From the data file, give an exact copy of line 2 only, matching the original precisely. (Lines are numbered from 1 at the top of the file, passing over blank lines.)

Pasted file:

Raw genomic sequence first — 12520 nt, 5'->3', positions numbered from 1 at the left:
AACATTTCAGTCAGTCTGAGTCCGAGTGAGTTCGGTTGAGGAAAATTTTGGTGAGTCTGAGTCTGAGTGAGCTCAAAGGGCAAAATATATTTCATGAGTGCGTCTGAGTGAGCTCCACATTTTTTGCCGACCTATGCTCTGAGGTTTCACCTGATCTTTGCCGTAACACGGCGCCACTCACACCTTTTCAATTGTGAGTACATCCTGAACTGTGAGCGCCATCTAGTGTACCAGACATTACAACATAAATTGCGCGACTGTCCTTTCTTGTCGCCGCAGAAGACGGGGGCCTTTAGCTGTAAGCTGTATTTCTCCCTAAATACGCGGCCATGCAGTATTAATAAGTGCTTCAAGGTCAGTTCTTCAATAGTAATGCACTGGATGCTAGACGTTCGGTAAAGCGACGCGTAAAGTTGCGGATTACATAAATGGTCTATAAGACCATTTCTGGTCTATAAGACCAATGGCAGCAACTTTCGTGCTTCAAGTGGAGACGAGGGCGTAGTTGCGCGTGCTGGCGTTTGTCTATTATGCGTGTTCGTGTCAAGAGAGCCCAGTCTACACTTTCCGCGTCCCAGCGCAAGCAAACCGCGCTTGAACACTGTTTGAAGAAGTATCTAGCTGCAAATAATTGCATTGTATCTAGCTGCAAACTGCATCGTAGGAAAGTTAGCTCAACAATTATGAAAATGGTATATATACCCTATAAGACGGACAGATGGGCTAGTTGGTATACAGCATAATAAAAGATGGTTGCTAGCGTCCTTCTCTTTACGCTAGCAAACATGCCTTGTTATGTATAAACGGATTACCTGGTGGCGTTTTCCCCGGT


AACATTTCAGTCAGTCTGAGTCCGAGTGAGTTCGGTTGAGGAAAATTTTGGTGAGTCTGAGTCTGAGTGAGCTCAAAGGGCAAAATATATTTCATGAGTGCGTCTGAGTGAGCTCCACATTTTTTGCCGACCTATGCTCTGAGGTTTCACCTGATCTTTGCCGTAACACGGCGCCACTCACACCTTTTCAATTGTGAGTACATCCTGAACTGTGAGCGCCATCTAGTGTACCAGACATTACAACATAAATTGCGCGACTGTCCTTTCTTGTCGCCGCAGAAGACGGGGGCCTTTAGCTGTAAGCTGTATTTCTCCCTAAATACGCGGCCATGCAGTATTAATAAGTGCTTCAAGGTCAGTTCTTCAATAGTAATGCACTGGATGCTAGACGTTCGGTAAAGCGACGCGTAAAGTTGCGGATTACATAAATGGTCTATAAGACCATTTCTGGTCTATAAGACCAATGGCAGCAACTTTCGTGCTTCAAGTGGAGACGAGGGCGTAGTTGCGCGTGCTGGCGTTTGTCTATTATGCGTGTTCGTGTCAAGAGAGCCCAGTCTACACTTTCCGCGTCCCAGCGCAAGCAAACCGCGCTTGAACACTGTTTGAAGAAGTATCTAGCTGCAAATAATTGCATTGTATCTAGCTGCAAACTGCATCGTAGGAAAGTTAGCTCAACAATTATGAAAATGGTATATATACCCTATAAGACGGACAGATGGGCTAGTTGGTATACAGCATAATAAAAGATGGTTGCTAGCGTCCTTCTCTTTACGCTAGCAAACATGCCTTGTTATGTATAAACGGATTACCTGGTGGCGTTTTCCCCGGT